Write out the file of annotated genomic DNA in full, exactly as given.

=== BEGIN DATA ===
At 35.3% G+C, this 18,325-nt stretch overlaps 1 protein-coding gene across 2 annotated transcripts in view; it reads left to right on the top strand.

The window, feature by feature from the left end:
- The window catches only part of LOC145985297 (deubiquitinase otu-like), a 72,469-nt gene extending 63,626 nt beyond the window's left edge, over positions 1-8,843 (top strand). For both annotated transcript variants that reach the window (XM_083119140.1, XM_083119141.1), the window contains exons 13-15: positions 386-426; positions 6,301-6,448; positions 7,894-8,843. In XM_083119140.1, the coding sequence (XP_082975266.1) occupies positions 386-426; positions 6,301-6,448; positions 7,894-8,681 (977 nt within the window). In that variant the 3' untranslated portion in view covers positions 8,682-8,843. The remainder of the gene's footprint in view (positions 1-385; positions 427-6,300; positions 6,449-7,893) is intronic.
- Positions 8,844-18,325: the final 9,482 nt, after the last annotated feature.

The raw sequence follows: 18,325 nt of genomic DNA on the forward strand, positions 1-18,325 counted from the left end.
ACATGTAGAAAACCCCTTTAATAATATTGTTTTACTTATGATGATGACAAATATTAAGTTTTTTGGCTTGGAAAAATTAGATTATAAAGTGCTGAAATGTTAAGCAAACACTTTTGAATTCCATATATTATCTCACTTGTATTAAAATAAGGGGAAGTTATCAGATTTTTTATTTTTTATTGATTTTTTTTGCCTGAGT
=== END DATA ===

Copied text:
At 35.3% G+C, this 18,325-nt stretch overlaps 1 protein-coding gene across 2 annotated transcripts in view; it reads left to right on the top strand.

The window, feature by feature from the left end:
- The window catches only part of LOC145985297 (deubiquitinase otu-like), a 72,469-nt gene extending 63,626 nt beyond the window's left edge, over positions 1-8,843 (top strand). For both annotated transcript variants that reach the window (XM_083119140.1, XM_083119141.1), the window contains exons 13-15: positions 386-426; positions 6,301-6,448; positions 7,894-8,843. In XM_083119140.1, the coding sequence (XP_082975266.1) occupies positions 386-426; positions 6,301-6,448; positions 7,894-8,681 (977 nt within the window). In that variant the 3' untranslated portion in view covers positions 8,682-8,843. The remainder of the gene's footprint in view (positions 1-385; positions 427-6,300; positions 6,449-7,893) is intronic.
- Positions 8,844-18,325: the final 9,482 nt, after the last annotated feature.

The raw sequence follows: 18,325 nt of genomic DNA on the forward strand, positions 1-18,325 counted from the left end.
ACATGTAGAAAACCCCTTTAATAATATTGTTTTACTTATGATGATGACAAATATTAAGTTTTTTGGCTTGGAAAAATTAGATTATAAAGTGCTGAAATGTTAAGCAAACACTTTTGAATTCCATATATTATCTCACTTGTATTAAAATAAGGGGAAGTTATCAGATTTTTTATTTTTTATTGATTTTTTTTGCCTGAGT